Managing loads and piles of dumped phones, laptops, printers and various other gadgets is a massive modern-day challenge that every city and country is dealing with. Amid the struggle has appeared an India-born Australian Veena Sahajwalla, who has come up with solutions to effectively dispose or reuse the electronic waste. In fact, the scientist says that end-of-life electronic products offer huge economic and job-generating potential in country like India which produces over two million tonnes of electronic waste every year.
Veena Sahajwalla, the materials scientist at University of New South Wales, has invented microfactories that can transform e-waste into reusable material to be converted into ceramics and plastic filaments for3D printing. The high-grade metals like gold, silver, copper, palladium found in the e-waste can be separated for re-sale in conditions that are totally safe.
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Recalling PM Narendra Modi’s Swachh Bharat and Make in India Campaign, scientist Veena speaks us of the various solutions uncovering significant value in e-dumps.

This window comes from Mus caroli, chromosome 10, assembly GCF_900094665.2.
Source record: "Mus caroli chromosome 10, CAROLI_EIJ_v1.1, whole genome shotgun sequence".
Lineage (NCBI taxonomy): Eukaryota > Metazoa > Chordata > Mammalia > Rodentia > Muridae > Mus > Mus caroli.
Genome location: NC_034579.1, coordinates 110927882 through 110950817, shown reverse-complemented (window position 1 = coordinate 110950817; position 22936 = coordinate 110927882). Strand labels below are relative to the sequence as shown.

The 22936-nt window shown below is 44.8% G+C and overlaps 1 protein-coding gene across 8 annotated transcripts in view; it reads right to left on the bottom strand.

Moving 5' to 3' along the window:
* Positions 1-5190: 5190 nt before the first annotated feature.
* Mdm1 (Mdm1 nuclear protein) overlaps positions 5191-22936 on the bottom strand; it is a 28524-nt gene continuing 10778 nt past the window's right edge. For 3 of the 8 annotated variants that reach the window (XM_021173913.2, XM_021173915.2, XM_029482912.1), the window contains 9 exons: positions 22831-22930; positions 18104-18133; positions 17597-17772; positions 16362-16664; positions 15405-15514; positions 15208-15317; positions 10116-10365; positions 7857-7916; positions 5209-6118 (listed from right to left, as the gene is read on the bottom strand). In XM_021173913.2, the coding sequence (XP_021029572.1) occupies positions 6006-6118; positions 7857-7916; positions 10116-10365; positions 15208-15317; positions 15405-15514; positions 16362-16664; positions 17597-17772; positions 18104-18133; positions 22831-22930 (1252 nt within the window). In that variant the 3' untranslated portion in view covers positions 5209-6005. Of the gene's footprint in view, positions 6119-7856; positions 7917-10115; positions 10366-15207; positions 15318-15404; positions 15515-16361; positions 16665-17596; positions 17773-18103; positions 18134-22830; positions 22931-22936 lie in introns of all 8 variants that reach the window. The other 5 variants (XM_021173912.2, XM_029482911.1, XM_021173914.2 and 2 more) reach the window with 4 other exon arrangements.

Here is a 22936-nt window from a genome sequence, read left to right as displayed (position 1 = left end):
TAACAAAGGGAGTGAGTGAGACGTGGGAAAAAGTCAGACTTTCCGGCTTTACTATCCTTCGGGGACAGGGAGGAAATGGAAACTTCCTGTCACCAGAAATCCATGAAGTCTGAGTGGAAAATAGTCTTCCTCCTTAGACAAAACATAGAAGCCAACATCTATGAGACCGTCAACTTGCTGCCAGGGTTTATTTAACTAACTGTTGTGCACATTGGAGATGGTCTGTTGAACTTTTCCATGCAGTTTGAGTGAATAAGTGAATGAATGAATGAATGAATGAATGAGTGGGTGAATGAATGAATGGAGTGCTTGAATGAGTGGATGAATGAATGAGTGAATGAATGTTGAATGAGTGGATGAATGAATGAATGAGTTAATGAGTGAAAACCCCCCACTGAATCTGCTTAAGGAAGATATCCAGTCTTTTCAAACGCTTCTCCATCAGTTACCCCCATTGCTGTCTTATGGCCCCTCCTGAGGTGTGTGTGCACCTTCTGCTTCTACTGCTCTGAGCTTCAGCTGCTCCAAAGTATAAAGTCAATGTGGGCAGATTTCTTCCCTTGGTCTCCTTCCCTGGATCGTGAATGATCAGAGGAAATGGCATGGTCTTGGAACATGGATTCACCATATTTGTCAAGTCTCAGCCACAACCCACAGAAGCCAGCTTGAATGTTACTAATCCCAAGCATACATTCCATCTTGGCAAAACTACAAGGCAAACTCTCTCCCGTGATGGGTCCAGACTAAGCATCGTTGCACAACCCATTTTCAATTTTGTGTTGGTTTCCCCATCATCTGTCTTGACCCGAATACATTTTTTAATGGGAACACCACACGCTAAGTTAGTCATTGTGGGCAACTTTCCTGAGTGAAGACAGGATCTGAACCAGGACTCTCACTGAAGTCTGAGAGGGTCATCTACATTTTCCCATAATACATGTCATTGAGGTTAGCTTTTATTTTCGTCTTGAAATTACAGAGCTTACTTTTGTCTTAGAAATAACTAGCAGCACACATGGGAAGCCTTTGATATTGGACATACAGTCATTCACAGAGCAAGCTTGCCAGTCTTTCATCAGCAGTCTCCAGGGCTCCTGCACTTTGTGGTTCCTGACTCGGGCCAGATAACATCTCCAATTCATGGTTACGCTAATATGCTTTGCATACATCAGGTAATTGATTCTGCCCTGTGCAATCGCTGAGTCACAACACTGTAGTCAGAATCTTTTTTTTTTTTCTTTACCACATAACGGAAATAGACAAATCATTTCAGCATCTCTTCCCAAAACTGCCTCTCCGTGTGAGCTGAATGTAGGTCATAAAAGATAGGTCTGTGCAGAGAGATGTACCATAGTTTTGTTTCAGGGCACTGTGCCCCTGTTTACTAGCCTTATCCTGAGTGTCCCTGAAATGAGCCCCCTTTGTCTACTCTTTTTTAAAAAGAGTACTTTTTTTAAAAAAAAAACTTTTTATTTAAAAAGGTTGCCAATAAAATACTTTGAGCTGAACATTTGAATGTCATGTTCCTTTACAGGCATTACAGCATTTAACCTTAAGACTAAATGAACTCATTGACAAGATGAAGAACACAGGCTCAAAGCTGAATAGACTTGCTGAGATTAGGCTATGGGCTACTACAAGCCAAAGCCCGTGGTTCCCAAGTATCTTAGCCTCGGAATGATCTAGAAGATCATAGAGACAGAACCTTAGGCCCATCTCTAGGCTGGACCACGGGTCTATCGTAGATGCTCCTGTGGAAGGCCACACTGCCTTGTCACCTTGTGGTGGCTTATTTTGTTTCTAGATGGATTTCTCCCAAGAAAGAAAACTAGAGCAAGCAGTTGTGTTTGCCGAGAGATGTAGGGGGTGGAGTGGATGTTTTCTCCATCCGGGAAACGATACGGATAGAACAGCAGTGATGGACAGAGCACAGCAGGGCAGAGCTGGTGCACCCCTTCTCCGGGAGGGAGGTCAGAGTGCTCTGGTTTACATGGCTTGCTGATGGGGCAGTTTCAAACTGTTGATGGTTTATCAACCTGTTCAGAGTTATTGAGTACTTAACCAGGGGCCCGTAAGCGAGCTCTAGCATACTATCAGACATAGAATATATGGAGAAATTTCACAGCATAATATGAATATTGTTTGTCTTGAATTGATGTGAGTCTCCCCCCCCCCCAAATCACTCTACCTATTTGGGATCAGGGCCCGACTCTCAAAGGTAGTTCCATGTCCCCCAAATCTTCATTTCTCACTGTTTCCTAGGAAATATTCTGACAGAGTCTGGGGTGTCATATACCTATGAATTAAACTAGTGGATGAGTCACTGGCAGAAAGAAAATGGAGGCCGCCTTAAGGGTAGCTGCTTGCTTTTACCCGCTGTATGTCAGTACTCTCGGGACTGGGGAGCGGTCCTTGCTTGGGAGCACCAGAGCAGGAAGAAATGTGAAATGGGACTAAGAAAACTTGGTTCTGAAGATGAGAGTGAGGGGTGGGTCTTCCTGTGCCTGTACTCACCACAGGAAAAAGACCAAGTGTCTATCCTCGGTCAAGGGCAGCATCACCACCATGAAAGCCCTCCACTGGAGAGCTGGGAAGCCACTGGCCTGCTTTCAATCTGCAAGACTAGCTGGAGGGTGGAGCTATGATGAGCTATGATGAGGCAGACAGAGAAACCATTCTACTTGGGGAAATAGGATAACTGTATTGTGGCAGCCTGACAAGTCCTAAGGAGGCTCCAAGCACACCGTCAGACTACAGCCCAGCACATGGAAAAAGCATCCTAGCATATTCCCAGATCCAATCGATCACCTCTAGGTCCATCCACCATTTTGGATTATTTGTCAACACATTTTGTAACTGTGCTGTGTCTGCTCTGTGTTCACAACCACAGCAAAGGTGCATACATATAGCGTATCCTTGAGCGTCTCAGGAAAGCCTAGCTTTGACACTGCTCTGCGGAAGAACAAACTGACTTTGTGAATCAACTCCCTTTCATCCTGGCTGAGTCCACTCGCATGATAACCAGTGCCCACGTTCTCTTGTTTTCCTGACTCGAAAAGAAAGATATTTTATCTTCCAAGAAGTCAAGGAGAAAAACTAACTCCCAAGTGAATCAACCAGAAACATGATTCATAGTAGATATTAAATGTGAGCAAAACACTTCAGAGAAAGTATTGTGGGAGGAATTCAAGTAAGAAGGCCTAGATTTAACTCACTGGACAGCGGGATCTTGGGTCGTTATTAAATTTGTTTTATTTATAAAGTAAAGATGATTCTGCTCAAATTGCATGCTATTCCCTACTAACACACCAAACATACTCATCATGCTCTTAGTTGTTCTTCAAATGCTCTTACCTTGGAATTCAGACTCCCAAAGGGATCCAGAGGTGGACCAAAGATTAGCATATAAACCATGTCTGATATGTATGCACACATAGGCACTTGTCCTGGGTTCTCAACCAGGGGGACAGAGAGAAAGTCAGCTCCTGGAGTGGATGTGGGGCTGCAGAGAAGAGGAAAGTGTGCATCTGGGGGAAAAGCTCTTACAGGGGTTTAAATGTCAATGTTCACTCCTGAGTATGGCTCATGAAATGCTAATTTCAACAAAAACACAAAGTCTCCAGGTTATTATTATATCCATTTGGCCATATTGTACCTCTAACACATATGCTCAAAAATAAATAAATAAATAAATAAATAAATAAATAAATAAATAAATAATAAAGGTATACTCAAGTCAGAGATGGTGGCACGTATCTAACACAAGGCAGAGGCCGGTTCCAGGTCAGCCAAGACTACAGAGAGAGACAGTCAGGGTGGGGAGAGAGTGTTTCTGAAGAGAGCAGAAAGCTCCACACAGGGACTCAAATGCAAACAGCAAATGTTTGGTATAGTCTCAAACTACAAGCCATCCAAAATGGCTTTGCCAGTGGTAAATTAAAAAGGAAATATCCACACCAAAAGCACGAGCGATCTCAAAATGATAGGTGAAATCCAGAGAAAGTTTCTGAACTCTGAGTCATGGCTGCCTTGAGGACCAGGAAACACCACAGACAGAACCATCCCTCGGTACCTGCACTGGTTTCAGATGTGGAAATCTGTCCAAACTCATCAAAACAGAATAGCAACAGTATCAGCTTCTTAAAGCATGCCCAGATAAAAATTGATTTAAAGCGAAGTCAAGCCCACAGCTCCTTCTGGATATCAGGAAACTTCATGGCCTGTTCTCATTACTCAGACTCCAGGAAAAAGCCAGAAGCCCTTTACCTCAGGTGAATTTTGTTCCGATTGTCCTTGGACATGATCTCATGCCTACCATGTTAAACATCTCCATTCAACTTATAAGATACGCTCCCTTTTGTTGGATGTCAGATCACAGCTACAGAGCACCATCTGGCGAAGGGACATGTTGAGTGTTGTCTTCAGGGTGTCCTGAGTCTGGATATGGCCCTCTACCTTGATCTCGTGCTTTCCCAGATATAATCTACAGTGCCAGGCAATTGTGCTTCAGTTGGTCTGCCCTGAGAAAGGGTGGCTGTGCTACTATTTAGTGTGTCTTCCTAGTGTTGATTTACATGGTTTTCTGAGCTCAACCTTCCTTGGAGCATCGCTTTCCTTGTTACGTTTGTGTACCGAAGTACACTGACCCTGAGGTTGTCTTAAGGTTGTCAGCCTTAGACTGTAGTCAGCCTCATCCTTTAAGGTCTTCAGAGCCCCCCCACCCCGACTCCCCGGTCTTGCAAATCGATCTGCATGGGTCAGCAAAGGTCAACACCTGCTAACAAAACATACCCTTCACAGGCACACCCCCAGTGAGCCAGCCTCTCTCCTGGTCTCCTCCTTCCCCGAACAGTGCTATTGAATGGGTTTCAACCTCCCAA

According to Veena’s invention, country like India, with huge number of rag-pickers daily collecting and separating waste, has advantage. All the street scrap collectors can be employed, trained and introduced to the microfactories.
“What we and the government need to do is give them the technology, deploy the (e-waste) microfactories and teach them how it works. What will happen is that, instead of burning that e-waste, these people will be working in a sustainable and safe environment without producing any kind of toxic waste,” said Mumbai born Veena.
This way, she said, we are not displacing the rag-pickers. Instead, we can create more job opportunities.
She also said her solution fitted in perfectly with Prime Minister Modi’s mission Make in India and Swachh Bharat missions.
A modular microfactory, which would require a 50 sq mt area, can be located wherever waste is stockpiled. The science behind these factories would be brought in from Australia. These microfactories are affordable, can be built locally and will help empower the people working with waste.
With the inputs of IANS.